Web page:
6. And take a closer look at those multitudes, hundreds of men and women no less sensitive to life nor less inspired by the Spirit than the Catholics you represent, your fellow citizens who protested in the streets against the banning in the most important demonstrations since the fall of the communist regime in 1989. The ultraconservative Government described them as an “attack designed to destroy Poland” and as hostile “nihilism” towards the Church. However, it must have reconsidered the matter because it has postponed the application of the ruling of the Constitutional Court. May you, too, reconsider together with your college of bishops.

7. Please consider carefully the words spoken on the occasion of this by Thibault Deleixhe, researcher at INALCO (National Institute for Oriental Languages and Civilizations) at the Sorbonne (Paris): “By believing that its control over women is thus increased, what the Church has done more than anything else is to squander its monopoly over the sacred. The secularization of Polish society is preparing to experience an unprecedented leap forward.” The sacred, in other words, the depth of life and of all reality. Clinging onto past rules, dogmas and paradigms, the Church misappropriates not the monopoly, which nobody has, but the moral authority it may still hold to be the light and salt of today’s society and to guide it, allowing itself to be guided, towards a new world that is so necessary.

8. And consider the figures that illustrate the profound, unstoppable, cultural metamorphosis, which runs deep, and which is taking place in your country And which has already swept across Western Europe and will sooner or later take place all over the planet: the end of the traditional religious paradigm. In 2005, 66% of young Poles between 18 and 34 were churchgoers; today they barely account for 40%. In 2005, only 6% acknowledged that they were non-believers; in 2017, 17%. One percentage point per year, so just calculate what the situation will be in 20 years’ time. And this is not due to what you, faithful to John Paul II and his Prefect of the Doctrine Joseph Ratzinger, call positivism, indifference and moral relativism, but to the spread of science by the university. It is as simple as that.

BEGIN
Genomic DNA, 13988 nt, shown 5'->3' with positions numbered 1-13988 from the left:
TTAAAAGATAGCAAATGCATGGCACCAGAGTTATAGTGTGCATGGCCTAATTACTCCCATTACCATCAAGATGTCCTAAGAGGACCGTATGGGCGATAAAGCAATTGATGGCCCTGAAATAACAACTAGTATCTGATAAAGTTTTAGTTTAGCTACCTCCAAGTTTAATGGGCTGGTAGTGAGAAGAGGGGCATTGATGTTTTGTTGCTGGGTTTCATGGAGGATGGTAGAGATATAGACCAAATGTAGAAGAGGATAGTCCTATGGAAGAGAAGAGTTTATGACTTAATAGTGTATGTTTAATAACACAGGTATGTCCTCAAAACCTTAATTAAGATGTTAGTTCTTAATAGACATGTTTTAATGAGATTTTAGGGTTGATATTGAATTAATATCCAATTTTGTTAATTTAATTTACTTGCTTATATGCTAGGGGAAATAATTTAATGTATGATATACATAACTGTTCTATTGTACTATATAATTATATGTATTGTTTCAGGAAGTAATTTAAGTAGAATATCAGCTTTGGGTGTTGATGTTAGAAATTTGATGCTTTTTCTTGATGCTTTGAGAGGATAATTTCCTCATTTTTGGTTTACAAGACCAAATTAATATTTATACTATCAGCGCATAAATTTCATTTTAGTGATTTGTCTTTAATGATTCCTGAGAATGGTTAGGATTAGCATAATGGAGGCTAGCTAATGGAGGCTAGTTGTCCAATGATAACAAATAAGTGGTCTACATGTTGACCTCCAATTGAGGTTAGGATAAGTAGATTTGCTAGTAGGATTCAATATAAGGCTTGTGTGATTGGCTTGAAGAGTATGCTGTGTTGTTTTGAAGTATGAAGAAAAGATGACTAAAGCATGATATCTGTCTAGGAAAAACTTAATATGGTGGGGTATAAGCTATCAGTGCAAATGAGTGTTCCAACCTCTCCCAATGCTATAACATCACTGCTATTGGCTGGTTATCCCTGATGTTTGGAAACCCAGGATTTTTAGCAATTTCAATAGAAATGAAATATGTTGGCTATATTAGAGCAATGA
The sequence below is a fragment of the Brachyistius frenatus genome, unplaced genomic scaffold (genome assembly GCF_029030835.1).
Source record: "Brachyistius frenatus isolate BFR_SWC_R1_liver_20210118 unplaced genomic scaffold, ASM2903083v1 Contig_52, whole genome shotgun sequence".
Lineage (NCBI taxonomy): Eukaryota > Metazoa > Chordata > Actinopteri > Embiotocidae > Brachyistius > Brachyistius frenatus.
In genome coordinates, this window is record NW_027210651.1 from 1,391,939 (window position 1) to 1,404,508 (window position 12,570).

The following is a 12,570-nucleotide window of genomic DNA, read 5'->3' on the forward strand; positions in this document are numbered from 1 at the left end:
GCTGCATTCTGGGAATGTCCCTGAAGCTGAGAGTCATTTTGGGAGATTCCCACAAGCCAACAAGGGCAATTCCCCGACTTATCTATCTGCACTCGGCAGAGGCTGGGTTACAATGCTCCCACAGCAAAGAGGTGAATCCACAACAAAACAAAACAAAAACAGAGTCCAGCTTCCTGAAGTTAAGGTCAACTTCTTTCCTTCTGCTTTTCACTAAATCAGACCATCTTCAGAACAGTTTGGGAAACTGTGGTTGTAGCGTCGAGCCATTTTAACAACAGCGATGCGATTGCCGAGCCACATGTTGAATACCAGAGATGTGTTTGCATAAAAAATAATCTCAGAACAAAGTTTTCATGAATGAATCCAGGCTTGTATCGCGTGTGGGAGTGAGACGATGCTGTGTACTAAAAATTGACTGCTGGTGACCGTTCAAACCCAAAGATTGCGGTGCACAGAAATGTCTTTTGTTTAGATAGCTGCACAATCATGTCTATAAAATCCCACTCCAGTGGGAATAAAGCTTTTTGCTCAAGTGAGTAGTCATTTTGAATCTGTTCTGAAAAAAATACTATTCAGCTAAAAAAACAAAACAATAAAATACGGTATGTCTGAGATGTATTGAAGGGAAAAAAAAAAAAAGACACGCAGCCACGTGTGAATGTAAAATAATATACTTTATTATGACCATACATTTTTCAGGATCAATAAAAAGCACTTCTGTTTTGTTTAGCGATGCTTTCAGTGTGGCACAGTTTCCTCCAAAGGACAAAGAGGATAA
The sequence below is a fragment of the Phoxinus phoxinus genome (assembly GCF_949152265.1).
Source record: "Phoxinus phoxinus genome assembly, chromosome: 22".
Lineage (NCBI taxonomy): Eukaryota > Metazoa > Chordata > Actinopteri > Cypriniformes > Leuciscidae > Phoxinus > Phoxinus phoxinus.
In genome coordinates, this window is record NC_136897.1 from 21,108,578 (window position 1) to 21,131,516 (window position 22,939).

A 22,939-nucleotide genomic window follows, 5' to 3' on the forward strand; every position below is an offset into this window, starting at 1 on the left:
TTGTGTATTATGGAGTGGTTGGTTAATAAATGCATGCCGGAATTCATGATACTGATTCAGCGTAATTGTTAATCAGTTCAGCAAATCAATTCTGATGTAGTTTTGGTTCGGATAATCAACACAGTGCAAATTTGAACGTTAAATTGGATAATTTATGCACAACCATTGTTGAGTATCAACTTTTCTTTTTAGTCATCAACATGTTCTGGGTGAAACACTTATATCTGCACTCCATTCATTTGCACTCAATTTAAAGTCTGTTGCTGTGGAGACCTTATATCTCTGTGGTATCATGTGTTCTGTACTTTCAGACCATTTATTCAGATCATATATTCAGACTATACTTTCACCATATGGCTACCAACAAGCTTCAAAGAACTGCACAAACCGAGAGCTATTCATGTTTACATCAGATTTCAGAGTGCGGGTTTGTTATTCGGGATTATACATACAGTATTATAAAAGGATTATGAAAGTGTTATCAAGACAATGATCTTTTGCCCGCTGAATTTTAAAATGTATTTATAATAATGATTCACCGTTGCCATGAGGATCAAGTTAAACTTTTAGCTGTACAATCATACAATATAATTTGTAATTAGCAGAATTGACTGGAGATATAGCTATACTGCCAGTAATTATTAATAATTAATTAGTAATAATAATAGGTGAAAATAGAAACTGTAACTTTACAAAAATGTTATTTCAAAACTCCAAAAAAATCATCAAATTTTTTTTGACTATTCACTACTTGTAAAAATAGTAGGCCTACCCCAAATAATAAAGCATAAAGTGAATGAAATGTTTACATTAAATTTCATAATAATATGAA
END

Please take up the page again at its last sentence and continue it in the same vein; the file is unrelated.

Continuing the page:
9. And then take a look at this: in 2003, young Poles between 30-34 with a university degree accounted for 17%; today they account for around 60%. Religious evolution is no coincidence and will be unstoppable. I know that the political future is hard to predict, because a crisis or a pandemic can change everything, and the very concepts of “right” and “left” can be transformed, but I am in little doubt that the days are numbered for traditional religious beliefs (“God the omnipotent Supreme Being”, literal incarnation, miracles, etc.). And, I repeat, it will be due, above all, to the spread of scientific knowledge and the change of world view that it entails.

10. Look at the signs of the time, as Jesus did and the 2nd Vatican Council invited us to do, and don’t get the diagnosis wrong: people do not leave the Church because they abandon the Spirit of Life, but because the ecclesiastical institution no longer instils either spirit or life in them. The Spirit of Life frees itself from the letter that kills. The debate on abortion in your country is a symptom of that.

Aizarna (Basque Country). 9 November 2020